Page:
Tracking a repeat offender
Figure 2 shows the track, using AIS data, of the Vietnamese vessel operating throughout February 2020. This vessel departed from a fishing port in the Vung Tau region of Vietnam on Feb 6, 2020 and reached Indonesian waters 3 days later. It appears to have fished illegally for about 3 weeks, until the end of the month, before it returned to the Vung Tau fishing port on March 1, 2020.
Figure 3. Locations where 15 ‘dark’ vessels were detected near a vessel from Vietnam that transmitted its location via AIS.
Figure 4 and Figure 5 show two samples of ‘dark’ vessel detection from satellite imagery. Looking at how they moved and maintained their distance, these vessels were operating pair trawler gear, which is commonly used by Vietnamese fishing vessels.
Figure 4. Two ‘dark’ vessels detected out of 15 vessels, observed in satellite imagery around the occurrence of a vessel from Vietnam at the North Natuna Sea on Feb 14, 2020.
Figure 5. Two ‘dark’ vessels detected, out of 15, in satellite imagery around the occurrence of a vessel from Vietnam at the North Natuna Sea on Feb 14, 2020.
Having returned to Vung Tau, according to our AIS data, a week later on March 07, 2020, the Vietnamese vessel returned to fish again in the North Natuna Sea. The analysis suggests IUU fishing by foreign vessels in the North Natuna Sea continues to be an issue, with foreign fishers making repeat visits to fish illegally in these waters. (Figure 6).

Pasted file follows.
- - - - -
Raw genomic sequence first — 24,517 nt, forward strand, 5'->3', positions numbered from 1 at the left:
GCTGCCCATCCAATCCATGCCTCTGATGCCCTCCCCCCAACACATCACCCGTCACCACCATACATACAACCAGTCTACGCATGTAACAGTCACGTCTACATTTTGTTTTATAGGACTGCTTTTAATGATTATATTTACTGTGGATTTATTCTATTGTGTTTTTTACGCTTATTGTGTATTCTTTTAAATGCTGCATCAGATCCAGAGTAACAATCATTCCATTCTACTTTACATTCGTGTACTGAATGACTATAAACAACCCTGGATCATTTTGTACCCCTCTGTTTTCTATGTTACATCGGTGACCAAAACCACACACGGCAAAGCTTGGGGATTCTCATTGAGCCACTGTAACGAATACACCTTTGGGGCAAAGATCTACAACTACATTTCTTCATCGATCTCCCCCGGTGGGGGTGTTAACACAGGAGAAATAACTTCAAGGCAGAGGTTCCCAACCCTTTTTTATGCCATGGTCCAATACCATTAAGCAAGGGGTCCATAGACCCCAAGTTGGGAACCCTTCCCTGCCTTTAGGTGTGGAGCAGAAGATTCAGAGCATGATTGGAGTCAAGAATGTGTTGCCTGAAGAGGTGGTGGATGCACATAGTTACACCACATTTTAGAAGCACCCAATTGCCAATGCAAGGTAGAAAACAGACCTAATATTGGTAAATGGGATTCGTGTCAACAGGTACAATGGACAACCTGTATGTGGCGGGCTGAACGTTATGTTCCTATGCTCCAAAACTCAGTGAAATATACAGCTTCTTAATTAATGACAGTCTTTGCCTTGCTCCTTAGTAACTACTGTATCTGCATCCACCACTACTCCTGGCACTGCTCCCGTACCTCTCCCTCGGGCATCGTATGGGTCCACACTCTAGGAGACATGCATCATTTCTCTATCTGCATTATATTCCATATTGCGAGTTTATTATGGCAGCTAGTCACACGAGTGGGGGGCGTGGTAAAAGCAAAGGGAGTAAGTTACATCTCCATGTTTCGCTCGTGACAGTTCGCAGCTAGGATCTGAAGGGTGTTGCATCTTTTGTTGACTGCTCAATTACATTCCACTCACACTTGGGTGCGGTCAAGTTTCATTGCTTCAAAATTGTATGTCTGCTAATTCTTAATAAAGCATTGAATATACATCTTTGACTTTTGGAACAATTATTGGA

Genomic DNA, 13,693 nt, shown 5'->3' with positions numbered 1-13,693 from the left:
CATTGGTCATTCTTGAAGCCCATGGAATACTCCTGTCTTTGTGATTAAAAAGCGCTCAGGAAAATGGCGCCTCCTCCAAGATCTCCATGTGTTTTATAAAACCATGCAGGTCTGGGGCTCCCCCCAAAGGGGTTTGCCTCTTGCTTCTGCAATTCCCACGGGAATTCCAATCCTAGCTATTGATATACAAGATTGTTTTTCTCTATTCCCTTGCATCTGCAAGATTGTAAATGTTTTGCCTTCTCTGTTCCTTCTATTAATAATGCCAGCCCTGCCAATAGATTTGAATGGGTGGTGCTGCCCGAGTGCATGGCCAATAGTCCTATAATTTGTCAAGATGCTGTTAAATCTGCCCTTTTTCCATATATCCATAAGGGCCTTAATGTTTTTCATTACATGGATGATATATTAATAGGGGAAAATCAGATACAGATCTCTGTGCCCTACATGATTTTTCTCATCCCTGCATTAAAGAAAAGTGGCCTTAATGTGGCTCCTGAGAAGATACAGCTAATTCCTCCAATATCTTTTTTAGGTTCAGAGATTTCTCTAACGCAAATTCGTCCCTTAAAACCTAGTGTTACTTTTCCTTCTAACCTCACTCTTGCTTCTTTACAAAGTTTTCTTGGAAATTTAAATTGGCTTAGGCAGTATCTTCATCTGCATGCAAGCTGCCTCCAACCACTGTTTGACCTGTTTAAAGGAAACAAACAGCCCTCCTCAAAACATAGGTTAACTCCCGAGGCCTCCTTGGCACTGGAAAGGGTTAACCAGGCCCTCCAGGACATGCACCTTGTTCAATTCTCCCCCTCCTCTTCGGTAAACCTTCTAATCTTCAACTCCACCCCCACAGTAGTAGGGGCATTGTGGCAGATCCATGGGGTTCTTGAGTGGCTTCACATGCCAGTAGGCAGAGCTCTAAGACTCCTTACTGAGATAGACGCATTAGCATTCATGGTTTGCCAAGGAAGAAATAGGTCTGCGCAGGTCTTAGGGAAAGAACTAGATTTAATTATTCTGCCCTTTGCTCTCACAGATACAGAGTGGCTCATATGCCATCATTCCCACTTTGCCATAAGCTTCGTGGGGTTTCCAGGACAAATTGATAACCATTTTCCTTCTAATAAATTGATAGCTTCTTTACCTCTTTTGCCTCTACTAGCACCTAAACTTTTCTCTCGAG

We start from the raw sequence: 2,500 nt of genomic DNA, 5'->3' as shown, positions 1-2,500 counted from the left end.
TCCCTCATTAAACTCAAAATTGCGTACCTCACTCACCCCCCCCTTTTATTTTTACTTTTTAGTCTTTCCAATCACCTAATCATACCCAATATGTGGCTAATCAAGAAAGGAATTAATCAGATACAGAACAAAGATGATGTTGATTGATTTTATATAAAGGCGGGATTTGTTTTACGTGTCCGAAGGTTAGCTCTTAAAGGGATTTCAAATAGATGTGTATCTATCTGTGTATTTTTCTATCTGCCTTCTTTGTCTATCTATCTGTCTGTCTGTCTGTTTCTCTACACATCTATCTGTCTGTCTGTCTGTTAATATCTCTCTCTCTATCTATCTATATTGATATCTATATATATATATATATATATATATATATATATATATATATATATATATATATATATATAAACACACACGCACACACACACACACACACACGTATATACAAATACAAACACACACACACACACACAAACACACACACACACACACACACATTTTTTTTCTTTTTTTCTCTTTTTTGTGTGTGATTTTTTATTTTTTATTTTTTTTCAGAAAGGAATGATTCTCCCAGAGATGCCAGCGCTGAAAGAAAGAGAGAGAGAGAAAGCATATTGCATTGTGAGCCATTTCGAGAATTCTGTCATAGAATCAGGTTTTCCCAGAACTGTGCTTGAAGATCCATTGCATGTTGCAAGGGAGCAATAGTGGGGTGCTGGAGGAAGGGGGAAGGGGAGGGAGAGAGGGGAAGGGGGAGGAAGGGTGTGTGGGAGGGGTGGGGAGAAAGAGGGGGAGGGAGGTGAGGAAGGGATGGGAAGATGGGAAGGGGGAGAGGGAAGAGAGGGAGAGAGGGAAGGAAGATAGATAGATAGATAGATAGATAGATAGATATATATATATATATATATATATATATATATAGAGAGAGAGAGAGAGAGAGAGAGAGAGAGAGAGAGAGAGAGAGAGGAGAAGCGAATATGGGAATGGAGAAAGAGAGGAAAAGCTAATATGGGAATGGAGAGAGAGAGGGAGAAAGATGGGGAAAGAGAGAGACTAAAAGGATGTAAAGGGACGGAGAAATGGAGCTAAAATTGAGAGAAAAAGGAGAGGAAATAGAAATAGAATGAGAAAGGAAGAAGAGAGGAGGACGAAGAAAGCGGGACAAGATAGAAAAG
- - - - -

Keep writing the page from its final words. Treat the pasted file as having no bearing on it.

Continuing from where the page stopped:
Figure 6. Repetition of incursion by the Vietnamese vessel in the North Natuna Sea.
Collaboration key to tackling IUU fishing
Regional cooperation is key to combating IUU fishing, and sharing data can be a key part of the solution. Global Fishing Watch is eager to support governments in filling the gaps in monitoring their fleets and fishing activity, and finding innovative and science-based solutions to eliminating IUU fishing. Indonesia has demonstrated global leadership in open data-sharing by publishing its vessel tracking information via the Global Fishing Watch platform. This is an important step forward in Indonesia’s efforts to strengthen monitoring and control in its waters, and our analysis can be used to support patrols in the Natuna Sea. We urge more nations to embrace transparency and the considerable gains that can be realised through sharing data publicly on fishing activity, IUU vessels and their catch.
* Global Fishing Watch recognises that the maritime delimitation is not agreed between Indonesia and Vietnam for their respective EEZs. For this analysis the existing treaty for the delimitation of the continental shelf between the two countries was used as a proxy for the boundary of the EEZs. Global Fishing Watch welcomes the efforts by both nations to expedite the delimitation of the EEZs to strengthen their ability to identify and combat IUU fishing.